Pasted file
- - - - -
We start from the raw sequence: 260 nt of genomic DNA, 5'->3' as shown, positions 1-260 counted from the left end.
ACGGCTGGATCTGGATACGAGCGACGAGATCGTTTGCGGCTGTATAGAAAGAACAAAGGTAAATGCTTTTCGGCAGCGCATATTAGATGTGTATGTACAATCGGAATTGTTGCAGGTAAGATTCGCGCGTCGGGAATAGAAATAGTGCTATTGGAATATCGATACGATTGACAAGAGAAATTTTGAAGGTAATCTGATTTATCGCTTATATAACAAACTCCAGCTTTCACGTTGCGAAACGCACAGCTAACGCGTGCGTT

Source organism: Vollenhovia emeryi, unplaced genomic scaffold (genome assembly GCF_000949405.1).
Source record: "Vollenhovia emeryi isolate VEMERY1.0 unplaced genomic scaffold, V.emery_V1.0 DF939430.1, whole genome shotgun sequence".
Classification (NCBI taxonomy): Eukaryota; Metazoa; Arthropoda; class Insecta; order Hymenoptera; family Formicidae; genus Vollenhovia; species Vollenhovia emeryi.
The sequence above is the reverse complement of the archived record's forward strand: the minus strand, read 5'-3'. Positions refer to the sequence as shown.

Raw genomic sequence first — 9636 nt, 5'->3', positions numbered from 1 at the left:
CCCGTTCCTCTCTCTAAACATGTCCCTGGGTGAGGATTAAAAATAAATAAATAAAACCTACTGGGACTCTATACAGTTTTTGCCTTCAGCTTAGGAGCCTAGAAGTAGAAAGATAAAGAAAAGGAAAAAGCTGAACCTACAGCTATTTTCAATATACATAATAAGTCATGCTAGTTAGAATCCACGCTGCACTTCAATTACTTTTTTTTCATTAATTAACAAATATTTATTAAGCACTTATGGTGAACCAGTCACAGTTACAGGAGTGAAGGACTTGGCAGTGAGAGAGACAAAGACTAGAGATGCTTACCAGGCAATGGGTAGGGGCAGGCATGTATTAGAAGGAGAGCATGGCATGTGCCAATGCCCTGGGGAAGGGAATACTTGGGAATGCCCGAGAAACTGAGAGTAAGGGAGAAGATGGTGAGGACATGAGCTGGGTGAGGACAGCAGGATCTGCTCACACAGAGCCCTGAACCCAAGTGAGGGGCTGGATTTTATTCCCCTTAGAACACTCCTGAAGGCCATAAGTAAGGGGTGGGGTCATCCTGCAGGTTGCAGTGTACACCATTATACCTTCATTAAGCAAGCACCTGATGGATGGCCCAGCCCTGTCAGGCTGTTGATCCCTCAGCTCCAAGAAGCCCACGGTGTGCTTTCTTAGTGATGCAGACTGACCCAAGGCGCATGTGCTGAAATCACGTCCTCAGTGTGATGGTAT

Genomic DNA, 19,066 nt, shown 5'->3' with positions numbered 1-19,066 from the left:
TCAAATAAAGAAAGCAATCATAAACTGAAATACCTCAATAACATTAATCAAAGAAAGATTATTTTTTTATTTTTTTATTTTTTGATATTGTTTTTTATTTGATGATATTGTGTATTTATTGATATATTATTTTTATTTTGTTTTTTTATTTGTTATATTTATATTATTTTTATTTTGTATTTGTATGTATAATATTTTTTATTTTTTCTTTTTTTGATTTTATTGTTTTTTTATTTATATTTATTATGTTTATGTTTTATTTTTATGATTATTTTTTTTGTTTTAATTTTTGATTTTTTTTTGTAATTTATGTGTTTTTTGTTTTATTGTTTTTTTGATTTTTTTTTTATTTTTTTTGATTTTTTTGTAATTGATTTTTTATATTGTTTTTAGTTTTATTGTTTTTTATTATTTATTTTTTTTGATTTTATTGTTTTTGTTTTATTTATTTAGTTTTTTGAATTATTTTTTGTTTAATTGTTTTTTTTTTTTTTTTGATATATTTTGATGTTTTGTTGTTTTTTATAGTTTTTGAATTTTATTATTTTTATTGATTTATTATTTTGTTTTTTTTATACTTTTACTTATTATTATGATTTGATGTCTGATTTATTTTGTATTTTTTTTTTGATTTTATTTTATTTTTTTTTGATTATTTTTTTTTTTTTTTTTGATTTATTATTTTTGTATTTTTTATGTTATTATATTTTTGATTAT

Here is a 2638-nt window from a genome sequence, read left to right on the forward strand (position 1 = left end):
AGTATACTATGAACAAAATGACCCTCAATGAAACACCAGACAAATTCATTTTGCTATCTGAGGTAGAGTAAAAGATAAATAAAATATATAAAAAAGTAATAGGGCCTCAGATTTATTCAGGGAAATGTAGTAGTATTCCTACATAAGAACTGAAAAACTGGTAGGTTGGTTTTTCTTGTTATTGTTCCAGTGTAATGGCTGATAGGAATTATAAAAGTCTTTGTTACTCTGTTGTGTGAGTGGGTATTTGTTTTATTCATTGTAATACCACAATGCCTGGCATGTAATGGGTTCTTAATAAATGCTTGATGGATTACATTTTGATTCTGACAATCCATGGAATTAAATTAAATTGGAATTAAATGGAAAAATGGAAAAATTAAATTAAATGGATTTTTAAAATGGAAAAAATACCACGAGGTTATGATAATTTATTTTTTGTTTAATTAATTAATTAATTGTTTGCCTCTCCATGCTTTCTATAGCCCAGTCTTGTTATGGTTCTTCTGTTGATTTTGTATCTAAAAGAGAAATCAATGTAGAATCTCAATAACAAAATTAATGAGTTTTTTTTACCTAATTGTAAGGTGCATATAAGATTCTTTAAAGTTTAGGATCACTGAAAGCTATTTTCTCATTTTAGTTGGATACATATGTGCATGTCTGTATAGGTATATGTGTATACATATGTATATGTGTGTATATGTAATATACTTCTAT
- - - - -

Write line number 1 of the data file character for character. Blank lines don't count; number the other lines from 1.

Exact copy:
We start from the raw sequence: 260 nt of genomic DNA, 5'->3' as shown, positions 1-260 counted from the left end.